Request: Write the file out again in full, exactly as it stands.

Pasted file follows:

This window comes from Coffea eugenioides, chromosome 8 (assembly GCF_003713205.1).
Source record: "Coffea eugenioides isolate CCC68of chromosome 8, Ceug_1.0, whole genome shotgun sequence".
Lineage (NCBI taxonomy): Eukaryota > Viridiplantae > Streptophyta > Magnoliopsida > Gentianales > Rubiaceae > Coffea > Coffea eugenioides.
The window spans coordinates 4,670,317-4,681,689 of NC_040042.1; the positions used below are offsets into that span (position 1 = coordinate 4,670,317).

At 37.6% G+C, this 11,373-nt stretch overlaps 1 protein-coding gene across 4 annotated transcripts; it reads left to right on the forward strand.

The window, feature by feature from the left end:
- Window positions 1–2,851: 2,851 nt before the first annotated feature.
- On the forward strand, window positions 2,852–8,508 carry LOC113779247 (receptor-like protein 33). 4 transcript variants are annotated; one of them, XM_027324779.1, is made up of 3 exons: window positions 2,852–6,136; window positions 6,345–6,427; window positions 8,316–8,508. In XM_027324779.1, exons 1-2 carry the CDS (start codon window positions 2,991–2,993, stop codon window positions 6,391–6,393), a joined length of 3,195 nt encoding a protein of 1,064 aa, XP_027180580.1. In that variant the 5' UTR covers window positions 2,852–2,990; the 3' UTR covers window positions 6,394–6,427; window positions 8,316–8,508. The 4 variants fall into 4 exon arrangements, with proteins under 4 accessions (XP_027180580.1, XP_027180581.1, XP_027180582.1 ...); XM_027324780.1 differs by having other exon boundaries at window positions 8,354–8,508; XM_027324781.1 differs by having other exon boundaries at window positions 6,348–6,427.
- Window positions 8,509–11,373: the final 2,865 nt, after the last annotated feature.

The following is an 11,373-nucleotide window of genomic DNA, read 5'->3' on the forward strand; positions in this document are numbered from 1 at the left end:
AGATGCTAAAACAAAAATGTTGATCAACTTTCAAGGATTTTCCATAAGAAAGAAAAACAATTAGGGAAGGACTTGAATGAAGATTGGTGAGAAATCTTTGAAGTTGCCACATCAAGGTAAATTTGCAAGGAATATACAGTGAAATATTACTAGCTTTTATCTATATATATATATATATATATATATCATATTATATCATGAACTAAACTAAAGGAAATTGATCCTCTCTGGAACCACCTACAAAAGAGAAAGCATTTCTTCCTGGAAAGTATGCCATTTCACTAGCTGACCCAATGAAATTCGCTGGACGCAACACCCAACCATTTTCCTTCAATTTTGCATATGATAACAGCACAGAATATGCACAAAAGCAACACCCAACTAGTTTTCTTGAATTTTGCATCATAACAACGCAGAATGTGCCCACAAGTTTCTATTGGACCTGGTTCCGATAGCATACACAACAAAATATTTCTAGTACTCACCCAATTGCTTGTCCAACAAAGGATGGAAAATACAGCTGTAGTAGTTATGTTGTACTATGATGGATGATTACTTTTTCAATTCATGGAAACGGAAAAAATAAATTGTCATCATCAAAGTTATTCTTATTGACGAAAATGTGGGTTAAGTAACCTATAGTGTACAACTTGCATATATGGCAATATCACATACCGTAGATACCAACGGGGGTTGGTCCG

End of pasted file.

This window comes from Coffea eugenioides, chromosome 8 (assembly GCF_003713205.1).
Source record: "Coffea eugenioides isolate CCC68of chromosome 8, Ceug_1.0, whole genome shotgun sequence".
Lineage (NCBI taxonomy): Eukaryota > Viridiplantae > Streptophyta > Magnoliopsida > Gentianales > Rubiaceae > Coffea > Coffea eugenioides.
The window spans coordinates 4,670,317-4,681,689 of NC_040042.1; the positions used below are offsets into that span (position 1 = coordinate 4,670,317).

At 37.6% G+C, this 11,373-nt stretch overlaps 1 protein-coding gene across 4 annotated transcripts; it reads left to right on the forward strand.

The window, feature by feature from the left end:
- Window positions 1–2,851: 2,851 nt before the first annotated feature.
- On the forward strand, window positions 2,852–8,508 carry LOC113779247 (receptor-like protein 33). 4 transcript variants are annotated; one of them, XM_027324779.1, is made up of 3 exons: window positions 2,852–6,136; window positions 6,345–6,427; window positions 8,316–8,508. In XM_027324779.1, exons 1-2 carry the CDS (start codon window positions 2,991–2,993, stop codon window positions 6,391–6,393), a joined length of 3,195 nt encoding a protein of 1,064 aa, XP_027180580.1. In that variant the 5' UTR covers window positions 2,852–2,990; the 3' UTR covers window positions 6,394–6,427; window positions 8,316–8,508. The 4 variants fall into 4 exon arrangements, with proteins under 4 accessions (XP_027180580.1, XP_027180581.1, XP_027180582.1 ...); XM_027324780.1 differs by having other exon boundaries at window positions 8,354–8,508; XM_027324781.1 differs by having other exon boundaries at window positions 6,348–6,427.
- Window positions 8,509–11,373: the final 2,865 nt, after the last annotated feature.

The following is an 11,373-nucleotide window of genomic DNA, read 5'->3' on the forward strand; positions in this document are numbered from 1 at the left end:
AGATGCTAAAACAAAAATGTTGATCAACTTTCAAGGATTTTCCATAAGAAAGAAAAACAATTAGGGAAGGACTTGAATGAAGATTGGTGAGAAATCTTTGAAGTTGCCACATCAAGGTAAATTTGCAAGGAATATACAGTGAAATATTACTAGCTTTTATCTATATATATATATATATATATATATCATATTATATCATGAACTAAACTAAAGGAAATTGATCCTCTCTGGAACCACCTACAAAAGAGAAAGCATTTCTTCCTGGAAAGTATGCCATTTCACTAGCTGACCCAATGAAATTCGCTGGACGCAACACCCAACCATTTTCCTTCAATTTTGCATATGATAACAGCACAGAATATGCACAAAAGCAACACCCAACTAGTTTTCTTGAATTTTGCATCATAACAACGCAGAATGTGCCCACAAGTTTCTATTGGACCTGGTTCCGATAGCATACACAACAAAATATTTCTAGTACTCACCCAATTGCTTGTCCAACAAAGGATGGAAAATACAGCTGTAGTAGTTATGTTGTACTATGATGGATGATTACTTTTTCAATTCATGGAAACGGAAAAAATAAATTGTCATCATCAAAGTTATTCTTATTGACGAAAATGTGGGTTAAGTAACCTATAGTGTACAACTTGCATATATGGCAATATCACATACCGTAGATACCAACGGGGGTTGGTCCG